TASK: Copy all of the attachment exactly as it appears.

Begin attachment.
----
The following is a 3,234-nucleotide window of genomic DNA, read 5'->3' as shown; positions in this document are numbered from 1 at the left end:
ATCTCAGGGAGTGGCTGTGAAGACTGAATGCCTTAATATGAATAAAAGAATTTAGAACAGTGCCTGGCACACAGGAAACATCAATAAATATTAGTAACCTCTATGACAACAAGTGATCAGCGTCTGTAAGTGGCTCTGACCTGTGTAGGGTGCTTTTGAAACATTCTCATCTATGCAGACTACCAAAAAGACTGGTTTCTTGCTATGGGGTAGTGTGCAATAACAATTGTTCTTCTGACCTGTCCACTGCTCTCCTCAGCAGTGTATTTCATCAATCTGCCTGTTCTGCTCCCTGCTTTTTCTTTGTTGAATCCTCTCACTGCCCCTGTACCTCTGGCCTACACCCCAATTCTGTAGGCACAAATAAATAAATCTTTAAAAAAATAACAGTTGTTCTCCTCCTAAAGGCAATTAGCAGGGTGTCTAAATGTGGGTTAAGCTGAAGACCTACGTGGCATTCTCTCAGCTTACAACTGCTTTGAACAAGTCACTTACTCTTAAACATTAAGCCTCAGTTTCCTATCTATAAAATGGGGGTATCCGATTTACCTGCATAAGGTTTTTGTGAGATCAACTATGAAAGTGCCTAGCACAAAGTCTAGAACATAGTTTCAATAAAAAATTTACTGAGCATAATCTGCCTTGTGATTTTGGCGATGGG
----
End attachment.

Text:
The following is a 3,234-nucleotide window of genomic DNA, read 5'->3' as shown; positions in this document are numbered from 1 at the left end:
ATCTCAGGGAGTGGCTGTGAAGACTGAATGCCTTAATATGAATAAAAGAATTTAGAACAGTGCCTGGCACACAGGAAACATCAATAAATATTAGTAACCTCTATGACAACAAGTGATCAGCGTCTGTAAGTGGCTCTGACCTGTGTAGGGTGCTTTTGAAACATTCTCATCTATGCAGACTACCAAAAAGACTGGTTTCTTGCTATGGGGTAGTGTGCAATAACAATTGTTCTTCTGACCTGTCCACTGCTCTCCTCAGCAGTGTATTTCATCAATCTGCCTGTTCTGCTCCCTGCTTTTTCTTTGTTGAATCCTCTCACTGCCCCTGTACCTCTGGCCTACACCCCAATTCTGTAGGCACAAATAAATAAATCTTTAAAAAAATAACAGTTGTTCTCCTCCTAAAGGCAATTAGCAGGGTGTCTAAATGTGGGTTAAGCTGAAGACCTACGTGGCATTCTCTCAGCTTACAACTGCTTTGAACAAGTCACTTACTCTTAAACATTAAGCCTCAGTTTCCTATCTATAAAATGGGGGTATCCGATTTACCTGCATAAGGTTTTTGTGAGATCAACTATGAAAGTGCCTAGCACAAAGTCTAGAACATAGTTTCAATAAAAAATTTACTGAGCATAATCTGCCTTGTGATTTTGGCGATGGG